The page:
The NDP Needs a New Attitude Towards Fundraising
Fundraising for public office is not a new concept. However, do the left-of-centre parties in this age of politics have the stomach to play this game as hard as their opponents?
Members of the NDP largely view fundraising as the last thing they want to do. Compared to the recent financial numbers put up by federal Conservatives or Liberals, the New Democrats’ numbers are nowhere close. One of the problems is that we do not engage in fundraising with the same zeal as the other parties.
Candidates in the NDP will engage in organizing and communications, before they engage in fundraising. There are very few who view fundraising in the same light as organizing roles or developing new policy ideas. Because of this there are very few professional fundraisers within the NDP from coast to coast.
Perhaps, the NDP’s lackadaisical attitude towards fundraising can be traced back to our cynicism about the role that corporate money plays in democratic politics. When comes to fundraising, NDPers become exasperated because the odds are always stacked against us due to our opponents ability to call on wealthy donors.
However, we must realize that social change does not come cheap. Any means to motivate and influence the electorate costs money: staffing, renting offices, making leaflets and buttons, advertising on television, in print, or online.
In some ways, making social change is harder than the past. In the new age of social media and communication voters have become more aware of our system’s flaws. It is a combination of awareness of corruption and being sold the idea that the individual has no power that disenfranchises the voter. In the past, right-wing parties and the rich bought votes. Now, in the modern age, those with power and money rely on apathy.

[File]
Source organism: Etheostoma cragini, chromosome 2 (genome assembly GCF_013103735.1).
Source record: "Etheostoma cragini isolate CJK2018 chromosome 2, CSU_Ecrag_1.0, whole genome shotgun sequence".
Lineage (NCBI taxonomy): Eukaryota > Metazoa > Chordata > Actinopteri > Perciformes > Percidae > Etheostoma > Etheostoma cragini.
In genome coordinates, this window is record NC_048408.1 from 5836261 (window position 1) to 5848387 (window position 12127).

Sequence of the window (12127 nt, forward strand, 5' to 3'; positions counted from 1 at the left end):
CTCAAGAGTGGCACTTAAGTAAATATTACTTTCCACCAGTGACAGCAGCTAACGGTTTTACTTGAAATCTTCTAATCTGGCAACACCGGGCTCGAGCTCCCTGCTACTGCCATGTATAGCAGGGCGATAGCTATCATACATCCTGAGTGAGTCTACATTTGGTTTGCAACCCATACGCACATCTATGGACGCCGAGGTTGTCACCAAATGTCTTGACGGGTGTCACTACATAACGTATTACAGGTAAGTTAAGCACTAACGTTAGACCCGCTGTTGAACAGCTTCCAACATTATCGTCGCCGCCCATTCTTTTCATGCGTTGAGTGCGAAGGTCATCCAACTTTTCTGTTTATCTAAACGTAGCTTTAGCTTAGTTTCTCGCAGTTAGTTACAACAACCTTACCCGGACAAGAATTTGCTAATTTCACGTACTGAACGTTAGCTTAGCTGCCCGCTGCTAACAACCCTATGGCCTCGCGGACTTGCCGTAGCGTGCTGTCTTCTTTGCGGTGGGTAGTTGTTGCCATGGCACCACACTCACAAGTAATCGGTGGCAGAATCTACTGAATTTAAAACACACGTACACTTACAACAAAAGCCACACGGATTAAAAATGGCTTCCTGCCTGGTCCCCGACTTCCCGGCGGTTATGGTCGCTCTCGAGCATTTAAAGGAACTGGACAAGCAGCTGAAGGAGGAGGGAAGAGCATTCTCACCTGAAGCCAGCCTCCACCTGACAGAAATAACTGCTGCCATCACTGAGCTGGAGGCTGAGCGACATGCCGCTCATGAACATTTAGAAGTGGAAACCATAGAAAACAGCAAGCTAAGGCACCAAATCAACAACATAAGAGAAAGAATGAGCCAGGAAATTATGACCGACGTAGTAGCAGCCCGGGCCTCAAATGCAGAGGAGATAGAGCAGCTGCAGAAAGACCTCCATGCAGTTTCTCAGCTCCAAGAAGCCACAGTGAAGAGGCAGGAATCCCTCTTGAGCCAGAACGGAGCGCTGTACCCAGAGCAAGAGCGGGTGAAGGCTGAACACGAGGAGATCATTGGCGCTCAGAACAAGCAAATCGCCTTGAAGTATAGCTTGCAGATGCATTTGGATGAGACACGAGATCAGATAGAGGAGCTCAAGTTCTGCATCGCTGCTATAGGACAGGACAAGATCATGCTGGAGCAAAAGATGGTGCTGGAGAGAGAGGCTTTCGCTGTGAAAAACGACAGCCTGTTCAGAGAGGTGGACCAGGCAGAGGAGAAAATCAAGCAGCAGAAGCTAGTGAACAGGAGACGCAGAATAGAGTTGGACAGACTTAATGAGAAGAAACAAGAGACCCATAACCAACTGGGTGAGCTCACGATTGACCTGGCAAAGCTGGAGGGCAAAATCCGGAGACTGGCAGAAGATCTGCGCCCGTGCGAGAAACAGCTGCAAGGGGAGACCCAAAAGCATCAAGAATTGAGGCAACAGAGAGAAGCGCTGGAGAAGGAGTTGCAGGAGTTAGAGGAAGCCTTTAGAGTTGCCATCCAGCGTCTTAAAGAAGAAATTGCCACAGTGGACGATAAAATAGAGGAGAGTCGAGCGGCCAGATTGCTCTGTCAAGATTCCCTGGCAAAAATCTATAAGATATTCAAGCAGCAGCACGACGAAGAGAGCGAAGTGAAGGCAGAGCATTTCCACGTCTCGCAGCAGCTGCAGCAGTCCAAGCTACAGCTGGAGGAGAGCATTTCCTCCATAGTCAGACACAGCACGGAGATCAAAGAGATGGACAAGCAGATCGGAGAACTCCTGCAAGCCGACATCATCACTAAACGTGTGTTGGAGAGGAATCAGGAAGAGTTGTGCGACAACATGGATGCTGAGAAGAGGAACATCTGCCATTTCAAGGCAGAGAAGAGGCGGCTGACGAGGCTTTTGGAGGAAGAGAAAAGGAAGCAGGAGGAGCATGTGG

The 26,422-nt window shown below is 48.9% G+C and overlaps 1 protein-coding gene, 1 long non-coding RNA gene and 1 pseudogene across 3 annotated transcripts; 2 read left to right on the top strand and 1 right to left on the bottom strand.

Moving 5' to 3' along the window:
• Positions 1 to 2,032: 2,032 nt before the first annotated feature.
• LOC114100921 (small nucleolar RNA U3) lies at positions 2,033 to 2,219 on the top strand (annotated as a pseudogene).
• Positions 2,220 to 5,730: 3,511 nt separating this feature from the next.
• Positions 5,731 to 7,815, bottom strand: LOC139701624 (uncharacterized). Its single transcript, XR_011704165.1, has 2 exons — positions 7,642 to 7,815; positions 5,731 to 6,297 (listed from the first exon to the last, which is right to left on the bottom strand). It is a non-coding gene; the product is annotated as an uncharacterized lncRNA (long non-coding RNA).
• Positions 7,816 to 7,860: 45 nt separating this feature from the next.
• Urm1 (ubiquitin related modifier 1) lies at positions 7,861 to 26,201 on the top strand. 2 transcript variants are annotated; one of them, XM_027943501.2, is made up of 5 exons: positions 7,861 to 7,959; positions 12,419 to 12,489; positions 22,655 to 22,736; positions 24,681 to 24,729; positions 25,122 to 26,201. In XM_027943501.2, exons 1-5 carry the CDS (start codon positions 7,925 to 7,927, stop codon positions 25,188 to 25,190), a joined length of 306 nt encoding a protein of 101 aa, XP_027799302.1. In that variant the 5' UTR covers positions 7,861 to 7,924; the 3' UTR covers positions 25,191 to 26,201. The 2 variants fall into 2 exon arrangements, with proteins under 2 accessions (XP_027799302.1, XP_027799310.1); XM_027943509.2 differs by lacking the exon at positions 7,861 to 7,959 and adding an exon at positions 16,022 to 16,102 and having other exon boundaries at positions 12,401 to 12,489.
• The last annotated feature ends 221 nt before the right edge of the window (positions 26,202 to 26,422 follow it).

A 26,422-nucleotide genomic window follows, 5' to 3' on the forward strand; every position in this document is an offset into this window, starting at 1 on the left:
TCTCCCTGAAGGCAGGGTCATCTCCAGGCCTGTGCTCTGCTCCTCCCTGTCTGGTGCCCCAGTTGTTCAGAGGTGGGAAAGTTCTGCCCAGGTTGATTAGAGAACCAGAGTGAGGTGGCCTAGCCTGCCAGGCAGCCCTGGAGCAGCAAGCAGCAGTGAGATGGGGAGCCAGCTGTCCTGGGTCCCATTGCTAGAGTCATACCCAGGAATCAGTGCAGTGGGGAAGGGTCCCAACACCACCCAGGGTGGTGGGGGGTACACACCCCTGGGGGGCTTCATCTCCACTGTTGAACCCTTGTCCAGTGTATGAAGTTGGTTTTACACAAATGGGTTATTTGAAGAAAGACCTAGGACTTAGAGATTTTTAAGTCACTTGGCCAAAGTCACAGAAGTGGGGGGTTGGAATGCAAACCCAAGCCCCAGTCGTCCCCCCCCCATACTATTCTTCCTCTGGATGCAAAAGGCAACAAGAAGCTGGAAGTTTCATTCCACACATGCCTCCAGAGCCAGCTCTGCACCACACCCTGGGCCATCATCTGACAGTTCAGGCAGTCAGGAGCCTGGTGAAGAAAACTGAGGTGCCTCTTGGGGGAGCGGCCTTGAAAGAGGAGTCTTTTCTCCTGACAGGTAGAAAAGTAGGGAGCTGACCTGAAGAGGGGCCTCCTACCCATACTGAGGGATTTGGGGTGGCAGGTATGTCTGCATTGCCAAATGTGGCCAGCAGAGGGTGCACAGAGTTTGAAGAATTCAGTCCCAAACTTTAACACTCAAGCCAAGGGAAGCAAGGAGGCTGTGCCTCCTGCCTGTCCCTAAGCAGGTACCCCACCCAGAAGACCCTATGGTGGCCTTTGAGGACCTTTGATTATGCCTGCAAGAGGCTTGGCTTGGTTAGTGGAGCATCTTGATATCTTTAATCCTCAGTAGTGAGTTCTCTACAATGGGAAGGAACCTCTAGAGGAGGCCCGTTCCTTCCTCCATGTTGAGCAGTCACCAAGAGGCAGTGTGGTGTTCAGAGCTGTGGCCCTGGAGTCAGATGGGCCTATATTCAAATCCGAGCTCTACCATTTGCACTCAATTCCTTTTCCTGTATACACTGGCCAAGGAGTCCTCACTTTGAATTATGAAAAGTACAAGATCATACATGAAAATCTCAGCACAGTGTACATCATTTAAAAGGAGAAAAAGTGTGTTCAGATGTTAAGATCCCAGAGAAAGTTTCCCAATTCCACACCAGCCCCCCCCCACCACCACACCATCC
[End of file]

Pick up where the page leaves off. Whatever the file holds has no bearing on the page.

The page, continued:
In short, the NDP needs a new attitude towards fundraising to combat growing voter apathy and prevent people from ‘checking out’ of the political system.
The NDP should continue to point out the flaws in our present systems of party financing. One of the biggest problems is the enormous variation in campaign financing rules across Canada. In Quebec, Manitoba, and Nova Scotia, there is a ban on corporate and labour donations. Quebec and Manitoba also give public subsidies to political parties based on their number of votes in the previous general election.
Throughout Canada there are limits to how much an individual can donate in a given year - except in British Columbia. British Columbia often referred to as the wild west of political contributions because it has no limits on giving amongst individuals, labour or corporations. Political donors in BC do not even need to be in the province or indeed the country.
At the federal level, the Chretien government set the limit for total contributions for an individual is $1,200 and disallowed corporations and unions to contribute. However, the Harper government has undermined this system by eliminating public subsidies to political parties and increasing the donation limit.
New Democrats across Canada must come together to push for systems of party finance that ban corporate and union donations, place a cap on individual donations, and put in place per-vote public subsidies.
At the same time that we push for better campaign financing laws, New Democrats have to become more sophisticated and aggressive in our fundraising. New Democrats who specialize in fundraising across the country must come together to share best practices and learn new techniques.
So, when comes to fundraising, the NDP needs to both change the rules of the game and to become better at the game. Voter apathy is growing and it costs money to get people to pay attention to the issues that we think are important. If the NDP wants to change the world, changing our attitude towards fundraising has to become one of our top priorities.
Rob Nagai has worked in many campaigns under many different roles in the NDP. Only over the last few years has embraced fundraising. He now works full time as the Major Gifts Fundraiser for the BC NDP.